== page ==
Friday February 22, 2019

Plastics Can Be Eaten By Enzymes And Reduce Pollution

The enzyme is able to digest polyethylene terephthalate

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Packs of flattened polyethylene terephthalate (or PET) bottles are carried into a depot before being pulverized as part of a recycling process at Tokyo PET Bottle Recycle Co. in Tokyo, Aug. 13, 2002. Researchers in Britain and the United States have engineered an enzyme that breaks down such plastics.
Packs of flattened polyethylene terephthalate (or PET) bottles are carried.VOA

Scientists in Britain and the United States say they have engineered a plastic-eating enzyme that could help in the fight against pollution.

The enzyme is able to digest polyethylene terephthalate, or PET — a form of plastic patented in the 1940s and now used in millions of tons of plastic bottles. PET plastics can persist for hundreds of years in the environment and currently pollute large areas of land and sea worldwide.

Researchers from Britain’s University of Portsmouth and the U.S. Department of Energy’s National Renewable Energy Laboratory made the discovery while examining the structure of a natural enzyme thought to have evolved in a waste-recycling center in Japan.

Finding that this enzyme was helping a bacteria to break down, or digest, PET plastic, the researchers decided to “tweak” its structure by adding some amino acids, said John McGeehan, a professor at Portsmouth who co-led the work.

This led to a serendipitous change in the enzyme’s actions — allowing its plastic-eating abilities to work faster.

“We’ve made an improved version of the enzyme better than the natural one already,” McGeehan told Reuters in an interview.

“That’s really exciting because that means that there’s potential to optimize the enzyme even further.”

The team, whose finding was published Monday in the Proceedings of the National Academy of Sciences journal, is now working on improving the enzyme further to see if it could be capable of breaking down PET plastics on an industrial scale.

Plastic pollution
Plastic pollution, Pixabay

“It’s well within the possibility that in the coming years we will see an industrially viable process to turn PET, and potentially other [plastics], back into their original building blocks so that they can be sustainably recycled,” McGeehan said.

‘Strong potential’

Independent scientists not directly involved with the research said it was exciting, but cautioned that the enzyme’s development as a potential solution for pollution was still at an early stage.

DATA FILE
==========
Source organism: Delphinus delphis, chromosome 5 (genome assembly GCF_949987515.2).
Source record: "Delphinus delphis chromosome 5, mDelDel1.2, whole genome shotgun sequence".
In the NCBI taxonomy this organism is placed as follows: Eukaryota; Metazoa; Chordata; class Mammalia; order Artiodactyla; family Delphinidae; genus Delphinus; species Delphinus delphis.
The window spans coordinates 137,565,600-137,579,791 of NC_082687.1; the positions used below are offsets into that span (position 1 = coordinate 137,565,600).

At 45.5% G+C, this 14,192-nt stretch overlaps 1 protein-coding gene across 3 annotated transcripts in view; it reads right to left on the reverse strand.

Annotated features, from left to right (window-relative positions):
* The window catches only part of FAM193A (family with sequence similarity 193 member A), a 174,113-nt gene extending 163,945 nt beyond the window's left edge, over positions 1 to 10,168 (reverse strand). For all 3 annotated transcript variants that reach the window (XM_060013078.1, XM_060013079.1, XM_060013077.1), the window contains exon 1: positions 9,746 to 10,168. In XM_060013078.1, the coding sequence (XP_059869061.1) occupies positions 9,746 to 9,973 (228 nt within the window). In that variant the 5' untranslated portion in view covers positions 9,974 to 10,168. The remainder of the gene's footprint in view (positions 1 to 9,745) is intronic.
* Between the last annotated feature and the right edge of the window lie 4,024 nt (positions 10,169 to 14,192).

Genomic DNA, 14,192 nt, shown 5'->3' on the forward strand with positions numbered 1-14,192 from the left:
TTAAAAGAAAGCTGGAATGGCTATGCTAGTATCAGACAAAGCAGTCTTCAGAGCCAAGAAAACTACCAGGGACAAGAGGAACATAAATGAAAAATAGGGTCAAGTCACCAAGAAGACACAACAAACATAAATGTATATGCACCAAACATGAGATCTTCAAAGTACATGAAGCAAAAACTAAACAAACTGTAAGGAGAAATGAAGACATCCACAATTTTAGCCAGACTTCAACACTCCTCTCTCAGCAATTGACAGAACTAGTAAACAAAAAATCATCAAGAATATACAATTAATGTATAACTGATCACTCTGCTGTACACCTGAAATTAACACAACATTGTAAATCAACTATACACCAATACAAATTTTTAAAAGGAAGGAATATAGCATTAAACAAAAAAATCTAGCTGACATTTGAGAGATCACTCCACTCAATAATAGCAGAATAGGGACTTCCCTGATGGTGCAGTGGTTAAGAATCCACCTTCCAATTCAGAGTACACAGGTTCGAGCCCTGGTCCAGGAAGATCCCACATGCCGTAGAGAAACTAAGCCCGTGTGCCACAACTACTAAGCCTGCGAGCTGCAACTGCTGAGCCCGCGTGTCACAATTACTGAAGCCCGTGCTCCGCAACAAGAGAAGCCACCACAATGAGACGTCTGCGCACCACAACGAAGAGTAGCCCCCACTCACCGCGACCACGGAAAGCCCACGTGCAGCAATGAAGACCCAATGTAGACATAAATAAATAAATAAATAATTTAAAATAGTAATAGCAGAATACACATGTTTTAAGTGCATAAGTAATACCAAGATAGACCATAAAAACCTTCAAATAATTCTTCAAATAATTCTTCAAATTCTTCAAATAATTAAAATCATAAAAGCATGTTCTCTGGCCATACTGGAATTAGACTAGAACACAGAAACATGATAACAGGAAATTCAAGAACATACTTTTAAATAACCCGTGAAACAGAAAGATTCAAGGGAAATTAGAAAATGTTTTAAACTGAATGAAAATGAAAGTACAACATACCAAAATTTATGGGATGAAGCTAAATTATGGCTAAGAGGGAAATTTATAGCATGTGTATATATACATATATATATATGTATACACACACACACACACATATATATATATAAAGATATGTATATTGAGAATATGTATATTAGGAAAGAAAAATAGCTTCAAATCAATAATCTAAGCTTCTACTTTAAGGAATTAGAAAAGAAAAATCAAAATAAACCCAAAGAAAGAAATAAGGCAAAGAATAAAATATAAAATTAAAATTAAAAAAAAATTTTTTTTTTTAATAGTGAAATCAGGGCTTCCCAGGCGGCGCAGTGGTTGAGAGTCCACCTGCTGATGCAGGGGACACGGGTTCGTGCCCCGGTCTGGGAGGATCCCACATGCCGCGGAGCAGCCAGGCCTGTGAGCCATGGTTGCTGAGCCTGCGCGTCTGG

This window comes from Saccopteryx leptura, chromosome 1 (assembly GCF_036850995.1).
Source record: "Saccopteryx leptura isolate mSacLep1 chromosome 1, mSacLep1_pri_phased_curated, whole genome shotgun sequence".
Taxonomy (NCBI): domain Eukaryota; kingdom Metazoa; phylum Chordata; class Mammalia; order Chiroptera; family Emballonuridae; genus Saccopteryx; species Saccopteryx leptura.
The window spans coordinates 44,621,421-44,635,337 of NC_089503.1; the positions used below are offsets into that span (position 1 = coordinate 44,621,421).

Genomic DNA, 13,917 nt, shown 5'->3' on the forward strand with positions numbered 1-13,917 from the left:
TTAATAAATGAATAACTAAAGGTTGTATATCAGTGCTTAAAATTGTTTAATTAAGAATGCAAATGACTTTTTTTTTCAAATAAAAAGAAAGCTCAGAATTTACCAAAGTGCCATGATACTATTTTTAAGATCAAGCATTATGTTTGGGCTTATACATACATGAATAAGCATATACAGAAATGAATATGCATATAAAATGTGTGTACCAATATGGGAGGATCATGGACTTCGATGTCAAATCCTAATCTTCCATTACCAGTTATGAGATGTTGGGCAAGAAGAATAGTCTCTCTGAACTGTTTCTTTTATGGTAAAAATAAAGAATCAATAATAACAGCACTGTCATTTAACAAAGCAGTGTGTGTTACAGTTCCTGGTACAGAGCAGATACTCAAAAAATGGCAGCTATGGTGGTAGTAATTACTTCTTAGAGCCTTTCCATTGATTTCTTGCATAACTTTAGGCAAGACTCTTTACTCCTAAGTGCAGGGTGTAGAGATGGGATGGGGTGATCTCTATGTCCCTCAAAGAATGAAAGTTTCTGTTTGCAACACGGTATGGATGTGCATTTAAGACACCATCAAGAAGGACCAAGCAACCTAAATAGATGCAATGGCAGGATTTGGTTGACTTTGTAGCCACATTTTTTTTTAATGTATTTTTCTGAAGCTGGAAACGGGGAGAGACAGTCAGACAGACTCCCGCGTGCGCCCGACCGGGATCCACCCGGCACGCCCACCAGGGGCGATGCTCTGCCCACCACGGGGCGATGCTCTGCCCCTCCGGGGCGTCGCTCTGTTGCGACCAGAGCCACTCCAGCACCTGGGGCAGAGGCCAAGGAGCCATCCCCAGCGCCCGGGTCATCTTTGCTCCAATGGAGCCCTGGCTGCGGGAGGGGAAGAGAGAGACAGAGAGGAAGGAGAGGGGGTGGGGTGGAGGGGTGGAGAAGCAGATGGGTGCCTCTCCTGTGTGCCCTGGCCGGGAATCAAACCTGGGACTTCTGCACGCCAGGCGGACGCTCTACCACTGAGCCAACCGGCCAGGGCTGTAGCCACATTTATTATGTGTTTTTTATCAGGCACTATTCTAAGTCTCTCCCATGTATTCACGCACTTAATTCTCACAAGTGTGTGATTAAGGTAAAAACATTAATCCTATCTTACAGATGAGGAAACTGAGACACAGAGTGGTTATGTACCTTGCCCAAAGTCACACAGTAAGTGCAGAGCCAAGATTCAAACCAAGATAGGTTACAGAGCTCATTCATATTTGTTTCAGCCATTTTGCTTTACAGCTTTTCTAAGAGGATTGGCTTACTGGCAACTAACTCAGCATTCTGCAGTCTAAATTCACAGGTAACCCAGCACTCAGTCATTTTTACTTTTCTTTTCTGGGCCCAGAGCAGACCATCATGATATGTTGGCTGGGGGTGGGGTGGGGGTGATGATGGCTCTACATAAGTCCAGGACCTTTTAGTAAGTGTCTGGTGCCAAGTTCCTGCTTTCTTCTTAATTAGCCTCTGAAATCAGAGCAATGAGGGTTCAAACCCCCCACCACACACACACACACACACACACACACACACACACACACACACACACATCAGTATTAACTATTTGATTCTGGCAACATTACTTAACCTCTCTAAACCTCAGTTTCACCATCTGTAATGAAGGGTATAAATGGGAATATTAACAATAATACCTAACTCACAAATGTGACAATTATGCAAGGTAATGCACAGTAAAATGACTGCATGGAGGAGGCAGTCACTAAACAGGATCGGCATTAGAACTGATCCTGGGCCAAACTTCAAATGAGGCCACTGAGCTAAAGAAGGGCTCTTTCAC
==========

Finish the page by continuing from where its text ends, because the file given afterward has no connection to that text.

“Enzymes are non-toxic, biodegradable and can be produced in large amounts by microorganisms,” said Oliver Jones, a Melbourne University chemistry expert. “There is strong potential to use enzyme technology to help with society’s growing waste problem by breaking down some of the most commonly used plastics.”

Douglas Kell, a professor of bioanalytical science at Manchester University, said further rounds of work “should be expected to improve the enzyme yet further.”

Also read: Ayushmann Khurana speaks against plastic pollution

“All told, this advance brings the goal of sustainably recyclable polymers significantly closer,” he added. (VOA)

Next Story

Researchers Find Synthetic Fibers The Major Contributors of Environmental Pollution

Synthetic fibres are petroleum-based products, unlike natural fibres such as wool, cotton and silk, which are recyclable and biodegradable. 

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Synthetic fibres are petroleum-based products, unlike natural fibres such as wool, cotton and silk, which are recyclable and biodegradable.  Pixabay

Polyester and other synthetic fibres like nylon are major contributors of microplastics pollution in the environment, say researchers and suggest switching to biosynthetic fibres to prevent this.

“These materials, during production, processing and after use, break down and release microfibres that can now be found in everything and everyone,” said Melik Demirel, Professor at the Pennsylvania State University in the US.

Synthetic fibres are petroleum-based products, unlike natural fibres such as wool, cotton and silk, which are recyclable and biodegradable.

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Bacteria that consume plastics do exist. However, they are currently at the academic research phase and will take some time to gain industrial momentum. Pixabay

Mixed fibres that contain both natural and synthetic fibres are difficult or costly to recycle.

In the oceans, pieces of microscopic plastic are consumed by plants and animals and enter the human food chain through harvested fish.

In the study, Demirel suggested few things to prevent this: minimising the use of synthetic fibres and switching to natural fibres such as wool, cotton, silk and linen, even though synthetic fibres are less expensive and natural fibres have other environmental costs, such as water and land-use issues; large scale use of bacteria that could aid in biodegradation of the fibres for reuse; substituting synthetic fibres with biosynthetic fibres, that are both recyclable and biodegradable; and blending synthetic fibres with natural fibres to lend them durability while also allowing the blends to be recycled.

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Polyester and other synthetic fibres like nylon are major contributors of microplastics pollution in the environment, say researchers and suggest switching to biosynthetic fibres to prevent this. Pixabay

Also Read: Patients Going Through Gender-Transition Treatment At A Grater Risk Of Cardiac Diseases

Bacteria that consume plastics do exist. However, they are currently at the academic research phase and will take some time to gain industrial momentum.

The study was presented at the 2019 annual meeting of the American Association for the Advancement of Science in the US. (IANS)